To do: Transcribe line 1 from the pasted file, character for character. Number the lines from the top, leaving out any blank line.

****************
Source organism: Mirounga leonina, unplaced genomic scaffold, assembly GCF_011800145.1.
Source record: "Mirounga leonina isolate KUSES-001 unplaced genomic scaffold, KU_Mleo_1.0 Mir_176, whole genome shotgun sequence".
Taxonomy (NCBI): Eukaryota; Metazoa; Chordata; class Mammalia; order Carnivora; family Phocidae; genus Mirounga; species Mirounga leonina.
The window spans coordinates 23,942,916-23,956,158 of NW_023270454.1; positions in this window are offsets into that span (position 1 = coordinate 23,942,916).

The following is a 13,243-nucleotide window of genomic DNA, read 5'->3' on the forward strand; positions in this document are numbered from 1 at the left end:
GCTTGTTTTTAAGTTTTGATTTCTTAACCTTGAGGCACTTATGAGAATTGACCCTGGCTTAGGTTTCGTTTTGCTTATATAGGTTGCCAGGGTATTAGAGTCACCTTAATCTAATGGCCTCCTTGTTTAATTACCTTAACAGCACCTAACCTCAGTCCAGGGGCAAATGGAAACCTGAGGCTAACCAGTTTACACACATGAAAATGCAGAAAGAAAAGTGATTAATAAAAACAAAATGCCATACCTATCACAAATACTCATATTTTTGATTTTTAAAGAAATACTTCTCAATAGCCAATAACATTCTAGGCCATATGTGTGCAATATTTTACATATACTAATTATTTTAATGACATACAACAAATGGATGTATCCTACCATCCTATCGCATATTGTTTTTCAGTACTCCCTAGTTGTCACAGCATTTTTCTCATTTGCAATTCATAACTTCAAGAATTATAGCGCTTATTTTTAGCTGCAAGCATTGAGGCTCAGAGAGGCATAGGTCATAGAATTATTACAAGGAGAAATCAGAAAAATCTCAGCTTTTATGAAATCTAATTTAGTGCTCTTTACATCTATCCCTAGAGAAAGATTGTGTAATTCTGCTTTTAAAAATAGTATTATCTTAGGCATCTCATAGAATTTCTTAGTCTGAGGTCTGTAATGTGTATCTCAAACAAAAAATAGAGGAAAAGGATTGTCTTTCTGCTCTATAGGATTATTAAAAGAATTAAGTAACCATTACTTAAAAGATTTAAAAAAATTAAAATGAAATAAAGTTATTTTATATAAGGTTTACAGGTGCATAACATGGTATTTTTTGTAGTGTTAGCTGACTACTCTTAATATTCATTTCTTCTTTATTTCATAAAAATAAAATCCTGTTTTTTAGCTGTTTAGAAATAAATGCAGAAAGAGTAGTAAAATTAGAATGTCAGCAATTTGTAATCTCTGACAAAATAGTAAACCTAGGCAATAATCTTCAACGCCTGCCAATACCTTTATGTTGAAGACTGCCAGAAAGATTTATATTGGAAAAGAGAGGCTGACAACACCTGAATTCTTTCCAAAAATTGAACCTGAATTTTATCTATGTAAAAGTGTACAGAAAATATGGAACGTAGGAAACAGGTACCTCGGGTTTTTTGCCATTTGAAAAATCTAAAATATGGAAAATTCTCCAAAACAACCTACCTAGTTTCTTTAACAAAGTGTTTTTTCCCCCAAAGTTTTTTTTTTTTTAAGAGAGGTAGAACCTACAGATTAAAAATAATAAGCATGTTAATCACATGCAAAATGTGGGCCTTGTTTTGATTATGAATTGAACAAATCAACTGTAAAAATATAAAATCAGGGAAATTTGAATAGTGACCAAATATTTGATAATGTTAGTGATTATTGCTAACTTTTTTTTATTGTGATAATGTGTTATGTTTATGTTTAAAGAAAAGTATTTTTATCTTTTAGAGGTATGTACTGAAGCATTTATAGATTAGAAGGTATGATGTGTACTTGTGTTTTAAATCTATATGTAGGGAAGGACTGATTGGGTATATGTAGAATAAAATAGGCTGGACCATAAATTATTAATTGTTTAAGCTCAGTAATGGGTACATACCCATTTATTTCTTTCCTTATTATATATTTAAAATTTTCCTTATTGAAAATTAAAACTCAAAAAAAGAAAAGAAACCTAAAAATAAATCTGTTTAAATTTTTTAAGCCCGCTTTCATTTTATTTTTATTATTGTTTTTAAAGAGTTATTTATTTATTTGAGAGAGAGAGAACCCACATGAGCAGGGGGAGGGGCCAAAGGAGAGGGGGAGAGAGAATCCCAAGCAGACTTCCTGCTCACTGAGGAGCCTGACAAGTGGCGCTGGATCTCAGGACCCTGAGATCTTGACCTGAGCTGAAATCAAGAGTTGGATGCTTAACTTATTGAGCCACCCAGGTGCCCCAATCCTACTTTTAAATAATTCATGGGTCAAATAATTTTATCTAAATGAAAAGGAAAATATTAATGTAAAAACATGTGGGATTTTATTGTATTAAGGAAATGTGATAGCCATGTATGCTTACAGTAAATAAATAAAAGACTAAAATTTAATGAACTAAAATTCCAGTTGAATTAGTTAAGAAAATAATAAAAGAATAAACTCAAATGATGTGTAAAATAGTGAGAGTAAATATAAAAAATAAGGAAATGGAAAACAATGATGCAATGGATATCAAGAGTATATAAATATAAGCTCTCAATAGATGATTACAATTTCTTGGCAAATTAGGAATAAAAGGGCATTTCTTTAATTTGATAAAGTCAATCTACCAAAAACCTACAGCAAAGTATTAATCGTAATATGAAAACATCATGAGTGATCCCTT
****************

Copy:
Source organism: Mirounga leonina, unplaced genomic scaffold, assembly GCF_011800145.1.